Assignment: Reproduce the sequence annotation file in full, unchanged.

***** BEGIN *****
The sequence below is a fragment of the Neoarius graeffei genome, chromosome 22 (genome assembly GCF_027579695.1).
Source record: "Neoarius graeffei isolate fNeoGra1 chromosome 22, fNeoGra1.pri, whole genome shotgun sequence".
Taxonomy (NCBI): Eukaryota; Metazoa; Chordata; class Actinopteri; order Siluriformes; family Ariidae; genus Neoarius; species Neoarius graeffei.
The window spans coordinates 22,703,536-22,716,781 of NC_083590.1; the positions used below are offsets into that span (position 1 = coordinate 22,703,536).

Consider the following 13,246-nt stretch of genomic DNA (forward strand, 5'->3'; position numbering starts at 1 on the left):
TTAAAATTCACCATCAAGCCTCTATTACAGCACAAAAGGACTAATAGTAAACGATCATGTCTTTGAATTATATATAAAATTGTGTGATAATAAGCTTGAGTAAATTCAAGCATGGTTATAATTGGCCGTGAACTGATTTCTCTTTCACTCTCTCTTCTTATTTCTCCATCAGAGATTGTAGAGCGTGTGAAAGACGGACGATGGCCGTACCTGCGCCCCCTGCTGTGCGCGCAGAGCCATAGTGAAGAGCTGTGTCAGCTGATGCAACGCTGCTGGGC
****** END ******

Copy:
The sequence below is a fragment of the Neoarius graeffei genome, chromosome 22 (genome assembly GCF_027579695.1).
Source record: "Neoarius graeffei isolate fNeoGra1 chromosome 22, fNeoGra1.pri, whole genome shotgun sequence".
Taxonomy (NCBI): Eukaryota; Metazoa; Chordata; class Actinopteri; order Siluriformes; family Ariidae; genus Neoarius; species Neoarius graeffei.
The window spans coordinates 22,703,536-22,716,781 of NC_083590.1; the positions used below are offsets into that span (position 1 = coordinate 22,703,536).

Consider the following 13,246-nt stretch of genomic DNA (forward strand, 5'->3'; position numbering starts at 1 on the left):
TTAAAATTCACCATCAAGCCTCTATTACAGCACAAAAGGACTAATAGTAAACGATCATGTCTTTGAATTATATATAAAATTGTGTGATAATAAGCTTGAGTAAATTCAAGCATGGTTATAATTGGCCGTGAACTGATTTCTCTTTCACTCTCTCTTCTTATTTCTCCATCAGAGATTGTAGAGCGTGTGAAAGACGGACGATGGCCGTACCTGCGCCCCCTGCTGTGCGCGCAGAGCCATAGTGAAGAGCTGTGTCAGCTGATGCAACGCTGCTGGGC